We wrote earlier this year about a man seeking a change of venue in a case involving a fatal automobile crash that landed him in prison. Koua Fong Lee was involved in a deadly accident with his 1996 Toyota Camry when it sped up an interstate ramp and crashed into an Oldsmobile, killing three people, said the Associated Press (AP) previously.
Lee continually maintained he did all he could to stop the vehicle; however, the jury did not believe him and he was sentenced to eight years in prison, wrote the AP. Now, USA Today is reporting Leeâ€™s runaway Toyota, although not among those recalled, experienced so-called â€œspeed controlâ€ problems, said USA Today. Mr. Lee is finally scheduled to be released pending a new trial; prosecutors will not be seeking to charge Lee.
Lee was driving home from church with his pregnant wife, young daughter, father, and brother in 2006 when their Toyota Camry sped up a ramp at speeds estimated between 70 and 90 miles per hour, said the AP. Leeâ€™s car slammed into an Oldsmobile that was stopped at a red light, killing Javis Trice Adams, 33, and his 10-year-old son, Javis Adams Jr., at the scene; Adamsâ€™ young niece, Devyn Bolton, was paralyzed from the neck down; she died just after Leeâ€™s conviction.
Lee testified that he tried to brake; however a city mechanic testified the brakes were fine; the prosecution argued that Lee accelerated in error; he was convicted on two counts of criminal vehicular homicide, said the AP. At sentencing, the judge gave Lee the maximum after hearing what was described as emotional testimony from the victimâ€™s family, said the AP.
Since, the family of those killed in the crash had a change of heart, according to the AP. While they originally fought for Leeâ€™s imprisonment, in light of the news about runaway Toyotas, manufacturing defects, and recalls, the victimsâ€™ family believes Lee and plans on suing the auto giant
â€œI know 100 percent in my heart that I took my foot off the gas and that I was stepping on the brakes as hard as possible,â€ Lee said in a prior interview from the state prison in Lino Lakes. â€œWhen the brakes were looked at and we were told that nothing was wrong with the brakes, I was shocked,â€ he added, quoted the AP.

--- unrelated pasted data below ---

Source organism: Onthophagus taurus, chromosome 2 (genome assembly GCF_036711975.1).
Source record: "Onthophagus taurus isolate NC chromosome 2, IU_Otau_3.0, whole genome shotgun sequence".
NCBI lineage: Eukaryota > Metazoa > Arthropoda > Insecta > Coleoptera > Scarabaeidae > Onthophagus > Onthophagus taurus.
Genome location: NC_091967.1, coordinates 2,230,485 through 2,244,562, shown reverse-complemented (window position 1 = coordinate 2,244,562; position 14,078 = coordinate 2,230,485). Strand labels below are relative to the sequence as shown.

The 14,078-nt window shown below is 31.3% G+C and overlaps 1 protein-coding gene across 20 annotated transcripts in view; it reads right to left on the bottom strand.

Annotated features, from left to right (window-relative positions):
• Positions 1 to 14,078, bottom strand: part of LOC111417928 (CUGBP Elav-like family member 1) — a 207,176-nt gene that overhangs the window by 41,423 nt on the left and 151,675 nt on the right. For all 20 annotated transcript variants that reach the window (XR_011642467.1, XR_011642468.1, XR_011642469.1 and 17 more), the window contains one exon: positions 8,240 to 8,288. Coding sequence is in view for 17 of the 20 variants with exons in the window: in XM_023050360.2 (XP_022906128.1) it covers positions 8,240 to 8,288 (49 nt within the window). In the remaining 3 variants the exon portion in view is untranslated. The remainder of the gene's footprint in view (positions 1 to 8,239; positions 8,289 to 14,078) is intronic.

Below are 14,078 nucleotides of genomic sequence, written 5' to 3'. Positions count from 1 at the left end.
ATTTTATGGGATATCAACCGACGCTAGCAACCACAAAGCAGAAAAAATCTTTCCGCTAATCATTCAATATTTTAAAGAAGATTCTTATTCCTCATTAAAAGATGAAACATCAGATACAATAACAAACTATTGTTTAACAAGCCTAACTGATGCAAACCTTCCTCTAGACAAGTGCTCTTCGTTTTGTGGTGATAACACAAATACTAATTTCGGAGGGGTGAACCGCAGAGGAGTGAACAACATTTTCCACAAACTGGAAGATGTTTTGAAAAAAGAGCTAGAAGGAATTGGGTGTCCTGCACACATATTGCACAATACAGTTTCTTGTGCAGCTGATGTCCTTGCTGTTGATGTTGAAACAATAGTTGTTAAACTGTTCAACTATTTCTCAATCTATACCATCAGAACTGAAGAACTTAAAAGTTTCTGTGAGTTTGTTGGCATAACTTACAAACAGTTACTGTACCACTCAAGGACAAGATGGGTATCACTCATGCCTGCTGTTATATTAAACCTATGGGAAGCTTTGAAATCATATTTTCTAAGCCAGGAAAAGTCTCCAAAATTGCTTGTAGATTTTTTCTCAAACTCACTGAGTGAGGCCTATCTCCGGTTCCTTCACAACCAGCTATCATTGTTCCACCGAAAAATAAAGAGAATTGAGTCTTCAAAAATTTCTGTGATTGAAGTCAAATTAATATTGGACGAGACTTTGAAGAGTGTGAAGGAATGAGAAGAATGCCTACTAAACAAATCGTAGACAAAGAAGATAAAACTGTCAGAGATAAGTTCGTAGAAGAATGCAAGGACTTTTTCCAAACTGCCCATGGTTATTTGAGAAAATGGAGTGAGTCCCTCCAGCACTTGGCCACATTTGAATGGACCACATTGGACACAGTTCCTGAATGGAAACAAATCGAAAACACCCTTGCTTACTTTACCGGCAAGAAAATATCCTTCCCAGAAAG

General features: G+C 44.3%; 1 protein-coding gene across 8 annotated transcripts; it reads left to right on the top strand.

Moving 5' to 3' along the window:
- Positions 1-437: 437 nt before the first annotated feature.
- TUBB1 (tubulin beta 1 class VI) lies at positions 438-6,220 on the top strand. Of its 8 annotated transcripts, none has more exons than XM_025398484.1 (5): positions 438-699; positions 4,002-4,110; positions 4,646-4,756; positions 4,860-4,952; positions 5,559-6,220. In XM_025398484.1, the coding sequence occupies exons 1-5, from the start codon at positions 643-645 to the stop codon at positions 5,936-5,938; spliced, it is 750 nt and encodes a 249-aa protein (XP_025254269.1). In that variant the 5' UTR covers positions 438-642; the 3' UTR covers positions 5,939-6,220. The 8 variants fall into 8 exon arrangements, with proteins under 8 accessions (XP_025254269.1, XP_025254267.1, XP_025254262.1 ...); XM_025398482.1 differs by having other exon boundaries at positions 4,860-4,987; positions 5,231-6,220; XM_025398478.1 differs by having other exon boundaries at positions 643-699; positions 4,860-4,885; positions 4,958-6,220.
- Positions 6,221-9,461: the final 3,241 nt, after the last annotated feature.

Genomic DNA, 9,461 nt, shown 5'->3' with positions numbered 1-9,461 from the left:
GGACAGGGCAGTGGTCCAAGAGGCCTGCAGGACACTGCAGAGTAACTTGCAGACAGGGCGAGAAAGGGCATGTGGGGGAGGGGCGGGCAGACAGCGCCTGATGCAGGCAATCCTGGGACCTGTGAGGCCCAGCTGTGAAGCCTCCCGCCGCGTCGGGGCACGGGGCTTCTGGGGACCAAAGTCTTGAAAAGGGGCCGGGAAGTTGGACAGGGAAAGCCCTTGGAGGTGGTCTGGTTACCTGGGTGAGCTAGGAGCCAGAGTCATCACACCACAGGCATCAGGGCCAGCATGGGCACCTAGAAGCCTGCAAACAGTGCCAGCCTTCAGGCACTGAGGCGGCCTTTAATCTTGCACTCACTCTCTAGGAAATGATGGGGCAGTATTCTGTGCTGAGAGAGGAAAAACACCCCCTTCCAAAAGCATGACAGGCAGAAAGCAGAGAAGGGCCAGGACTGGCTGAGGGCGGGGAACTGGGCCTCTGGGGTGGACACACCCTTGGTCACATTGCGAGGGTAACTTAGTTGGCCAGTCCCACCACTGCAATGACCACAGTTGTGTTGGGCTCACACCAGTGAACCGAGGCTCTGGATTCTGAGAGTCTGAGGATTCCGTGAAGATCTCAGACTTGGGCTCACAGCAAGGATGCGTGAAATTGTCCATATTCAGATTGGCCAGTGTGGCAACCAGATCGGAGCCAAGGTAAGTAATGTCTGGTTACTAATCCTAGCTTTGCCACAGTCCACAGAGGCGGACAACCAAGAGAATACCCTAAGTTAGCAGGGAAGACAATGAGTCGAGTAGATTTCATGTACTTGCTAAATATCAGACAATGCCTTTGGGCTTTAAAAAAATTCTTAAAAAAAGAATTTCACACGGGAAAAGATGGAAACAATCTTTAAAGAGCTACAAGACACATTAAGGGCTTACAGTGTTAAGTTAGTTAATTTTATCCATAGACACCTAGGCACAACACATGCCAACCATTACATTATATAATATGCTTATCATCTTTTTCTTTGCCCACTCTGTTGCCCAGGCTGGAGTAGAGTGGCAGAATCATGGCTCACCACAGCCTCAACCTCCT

According to ABC News, Lee rejected a recently proposed plea agreement that, while freeing him, would have kept the original conviction and would have prevented him from driving for 10 years, said USA Today. In addition to attracting demonstrators fighting for Leeâ€™s release, an expert witness testified that brake filaments in Leeâ€™s Toyota exploded in the accident, said USA Today. The expert witness also noted that, as part of the filament issue, Leeâ€™s brake lights were on; however, the Toyota continued to accelerate, reported USA Today.
Since last November, Toyota has recalled about 8.5 million vehicles worldwide to resolve floor-mat interference and sticking pedal problems that may lead to incidents of unintended acceleration. Some vehicles are subject to both recalls. Complaints to the National Highway Transportation Administration (NHTSA) attribute 93 deaths to sudden acceleration of a Toyota vehicle. Earlier this year, Toyota agreed to pay a record $16.375 million fine levied by the NHTSA for concealing information related to a January recall of 2.3 million vehicles for sticky accelerator pedals. The company also faces more than 200 lawsuits resulting from the sticky accelerator and floor mat recalls.
Toyota has blamed the acceleration problems on driver error, but consumer advocates and plaintiffsâ€™ attorneys have alleged that they are the result of a defect in the vehiclesâ€™ electronic throttle control system.